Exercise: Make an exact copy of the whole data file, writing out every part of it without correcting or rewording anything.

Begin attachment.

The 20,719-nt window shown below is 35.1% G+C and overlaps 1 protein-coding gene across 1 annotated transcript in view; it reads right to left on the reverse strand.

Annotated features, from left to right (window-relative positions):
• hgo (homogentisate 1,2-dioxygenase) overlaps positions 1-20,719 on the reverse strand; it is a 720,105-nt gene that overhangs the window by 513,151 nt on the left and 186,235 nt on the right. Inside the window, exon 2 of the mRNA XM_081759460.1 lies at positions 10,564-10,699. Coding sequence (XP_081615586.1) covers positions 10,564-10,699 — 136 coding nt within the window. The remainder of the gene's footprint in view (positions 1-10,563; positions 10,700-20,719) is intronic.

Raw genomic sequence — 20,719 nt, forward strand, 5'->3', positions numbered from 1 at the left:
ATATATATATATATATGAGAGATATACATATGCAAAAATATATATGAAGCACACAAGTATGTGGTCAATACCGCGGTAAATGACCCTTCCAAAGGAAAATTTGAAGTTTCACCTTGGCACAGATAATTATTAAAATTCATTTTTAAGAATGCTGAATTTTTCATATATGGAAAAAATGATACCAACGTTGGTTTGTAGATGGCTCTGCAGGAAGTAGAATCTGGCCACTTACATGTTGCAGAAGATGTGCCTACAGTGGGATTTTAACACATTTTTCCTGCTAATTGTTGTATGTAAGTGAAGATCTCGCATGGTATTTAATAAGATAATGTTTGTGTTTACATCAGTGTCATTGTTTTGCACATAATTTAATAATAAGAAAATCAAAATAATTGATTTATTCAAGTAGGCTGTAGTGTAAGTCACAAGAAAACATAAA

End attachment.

The 20,719-nt window shown below is 35.1% G+C and overlaps 1 protein-coding gene across 1 annotated transcript in view; it reads right to left on the reverse strand.

Annotated features, from left to right (window-relative positions):
• hgo (homogentisate 1,2-dioxygenase) overlaps positions 1-20,719 on the reverse strand; it is a 720,105-nt gene that overhangs the window by 513,151 nt on the left and 186,235 nt on the right. Inside the window, exon 2 of the mRNA XM_081759460.1 lies at positions 10,564-10,699. Coding sequence (XP_081615586.1) covers positions 10,564-10,699 — 136 coding nt within the window. The remainder of the gene's footprint in view (positions 1-10,563; positions 10,700-20,719) is intronic.

Raw genomic sequence — 20,719 nt, forward strand, 5'->3', positions numbered from 1 at the left:
ATATATATATATATATGAGAGATATACATATGCAAAAATATATATGAAGCACACAAGTATGTGGTCAATACCGCGGTAAATGACCCTTCCAAAGGAAAATTTGAAGTTTCACCTTGGCACAGATAATTATTAAAATTCATTTTTAAGAATGCTGAATTTTTCATATATGGAAAAAATGATACCAACGTTGGTTTGTAGATGGCTCTGCAGGAAGTAGAATCTGGCCACTTACATGTTGCAGAAGATGTGCCTACAGTGGGATTTTAACACATTTTTCCTGCTAATTGTTGTATGTAAGTGAAGATCTCGCATGGTATTTAATAAGATAATGTTTGTGTTTACATCAGTGTCATTGTTTTGCACATAATTTAATAATAAGAAAATCAAAATAATTGATTTATTCAAGTAGGCTGTAGTGTAAGTCACAAGAAAACATAAA